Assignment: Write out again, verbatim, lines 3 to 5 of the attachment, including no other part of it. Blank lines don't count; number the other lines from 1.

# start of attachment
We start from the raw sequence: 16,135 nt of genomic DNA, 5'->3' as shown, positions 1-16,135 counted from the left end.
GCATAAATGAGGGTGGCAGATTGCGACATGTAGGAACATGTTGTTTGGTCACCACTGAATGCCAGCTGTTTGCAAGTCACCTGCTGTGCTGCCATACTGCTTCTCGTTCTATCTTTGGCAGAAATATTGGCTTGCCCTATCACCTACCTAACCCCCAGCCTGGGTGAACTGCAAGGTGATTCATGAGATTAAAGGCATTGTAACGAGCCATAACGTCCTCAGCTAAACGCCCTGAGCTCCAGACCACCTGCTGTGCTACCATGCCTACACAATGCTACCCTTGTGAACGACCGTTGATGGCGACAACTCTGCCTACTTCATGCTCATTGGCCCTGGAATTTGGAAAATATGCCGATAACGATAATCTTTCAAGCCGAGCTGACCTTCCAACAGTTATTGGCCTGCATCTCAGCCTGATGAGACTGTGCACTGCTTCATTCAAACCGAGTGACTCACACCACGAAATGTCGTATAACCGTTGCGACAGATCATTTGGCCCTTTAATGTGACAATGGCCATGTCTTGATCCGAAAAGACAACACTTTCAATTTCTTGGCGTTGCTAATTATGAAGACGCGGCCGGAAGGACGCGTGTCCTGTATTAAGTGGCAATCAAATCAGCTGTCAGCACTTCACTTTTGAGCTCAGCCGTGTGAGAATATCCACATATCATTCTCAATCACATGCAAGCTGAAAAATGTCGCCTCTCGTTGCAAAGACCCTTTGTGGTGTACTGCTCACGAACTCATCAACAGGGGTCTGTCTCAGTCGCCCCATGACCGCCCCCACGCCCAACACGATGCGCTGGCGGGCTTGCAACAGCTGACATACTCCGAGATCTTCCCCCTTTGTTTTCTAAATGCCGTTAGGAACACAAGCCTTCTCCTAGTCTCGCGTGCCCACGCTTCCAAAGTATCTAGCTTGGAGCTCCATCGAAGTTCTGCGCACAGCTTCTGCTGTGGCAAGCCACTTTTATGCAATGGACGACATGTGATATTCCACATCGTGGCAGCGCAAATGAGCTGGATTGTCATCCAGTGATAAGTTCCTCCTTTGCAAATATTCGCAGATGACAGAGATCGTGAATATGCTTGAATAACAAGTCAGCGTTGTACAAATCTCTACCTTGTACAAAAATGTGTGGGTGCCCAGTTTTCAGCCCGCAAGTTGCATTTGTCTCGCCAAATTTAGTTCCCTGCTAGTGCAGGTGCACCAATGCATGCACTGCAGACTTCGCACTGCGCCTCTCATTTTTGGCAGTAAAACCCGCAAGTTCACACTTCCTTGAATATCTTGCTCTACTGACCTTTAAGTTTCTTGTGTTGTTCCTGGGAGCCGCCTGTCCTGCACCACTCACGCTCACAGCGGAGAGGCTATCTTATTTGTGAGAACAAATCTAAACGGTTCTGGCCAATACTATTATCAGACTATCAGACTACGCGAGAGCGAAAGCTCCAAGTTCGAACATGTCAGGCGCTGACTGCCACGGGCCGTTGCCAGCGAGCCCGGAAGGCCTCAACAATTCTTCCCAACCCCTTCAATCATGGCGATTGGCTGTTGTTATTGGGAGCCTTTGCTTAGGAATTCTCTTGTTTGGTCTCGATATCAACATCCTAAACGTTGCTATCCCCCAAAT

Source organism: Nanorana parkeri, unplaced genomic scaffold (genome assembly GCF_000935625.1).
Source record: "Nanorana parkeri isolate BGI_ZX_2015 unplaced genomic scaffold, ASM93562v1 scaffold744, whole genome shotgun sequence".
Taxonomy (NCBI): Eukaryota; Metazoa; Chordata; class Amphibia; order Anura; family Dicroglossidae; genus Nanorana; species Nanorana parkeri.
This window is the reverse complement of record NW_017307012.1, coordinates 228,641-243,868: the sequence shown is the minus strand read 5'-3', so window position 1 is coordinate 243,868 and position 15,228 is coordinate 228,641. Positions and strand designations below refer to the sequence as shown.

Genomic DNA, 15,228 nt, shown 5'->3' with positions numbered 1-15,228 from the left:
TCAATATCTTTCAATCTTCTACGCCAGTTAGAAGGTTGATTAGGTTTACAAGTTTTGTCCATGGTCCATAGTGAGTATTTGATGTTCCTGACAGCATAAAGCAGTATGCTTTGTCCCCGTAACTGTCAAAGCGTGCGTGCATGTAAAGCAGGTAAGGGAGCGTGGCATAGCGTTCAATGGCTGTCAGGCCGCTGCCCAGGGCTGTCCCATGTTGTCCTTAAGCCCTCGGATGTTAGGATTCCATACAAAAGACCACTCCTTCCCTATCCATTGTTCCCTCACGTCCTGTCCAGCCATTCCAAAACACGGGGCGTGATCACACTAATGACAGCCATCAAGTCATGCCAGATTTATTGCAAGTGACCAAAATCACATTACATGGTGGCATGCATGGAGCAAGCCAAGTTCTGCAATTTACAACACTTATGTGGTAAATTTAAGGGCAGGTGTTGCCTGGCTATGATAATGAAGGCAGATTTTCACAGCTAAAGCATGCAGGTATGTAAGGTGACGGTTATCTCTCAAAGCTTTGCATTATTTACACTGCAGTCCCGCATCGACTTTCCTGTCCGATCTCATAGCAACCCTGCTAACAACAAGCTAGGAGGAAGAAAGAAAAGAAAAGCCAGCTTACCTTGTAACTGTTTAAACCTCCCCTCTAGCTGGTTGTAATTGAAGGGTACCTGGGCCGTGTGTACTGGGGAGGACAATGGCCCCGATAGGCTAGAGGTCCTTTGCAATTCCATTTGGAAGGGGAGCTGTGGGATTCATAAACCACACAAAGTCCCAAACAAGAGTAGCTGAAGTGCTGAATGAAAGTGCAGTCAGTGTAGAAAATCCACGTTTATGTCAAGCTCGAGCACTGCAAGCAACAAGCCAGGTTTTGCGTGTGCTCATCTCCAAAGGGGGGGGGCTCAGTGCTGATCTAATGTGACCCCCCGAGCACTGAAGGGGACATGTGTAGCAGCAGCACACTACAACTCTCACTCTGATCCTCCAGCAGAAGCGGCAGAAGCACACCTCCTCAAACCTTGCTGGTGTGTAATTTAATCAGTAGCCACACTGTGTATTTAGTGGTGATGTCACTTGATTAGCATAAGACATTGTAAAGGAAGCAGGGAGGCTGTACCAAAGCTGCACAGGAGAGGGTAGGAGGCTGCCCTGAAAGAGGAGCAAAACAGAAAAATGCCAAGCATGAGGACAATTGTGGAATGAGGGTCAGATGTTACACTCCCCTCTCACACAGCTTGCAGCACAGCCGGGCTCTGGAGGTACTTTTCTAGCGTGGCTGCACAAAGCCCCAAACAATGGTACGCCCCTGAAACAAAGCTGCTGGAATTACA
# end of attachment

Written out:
Source organism: Nanorana parkeri, unplaced genomic scaffold (genome assembly GCF_000935625.1).
Source record: "Nanorana parkeri isolate BGI_ZX_2015 unplaced genomic scaffold, ASM93562v1 scaffold744, whole genome shotgun sequence".
Taxonomy (NCBI): Eukaryota; Metazoa; Chordata; class Amphibia; order Anura; family Dicroglossidae; genus Nanorana; species Nanorana parkeri.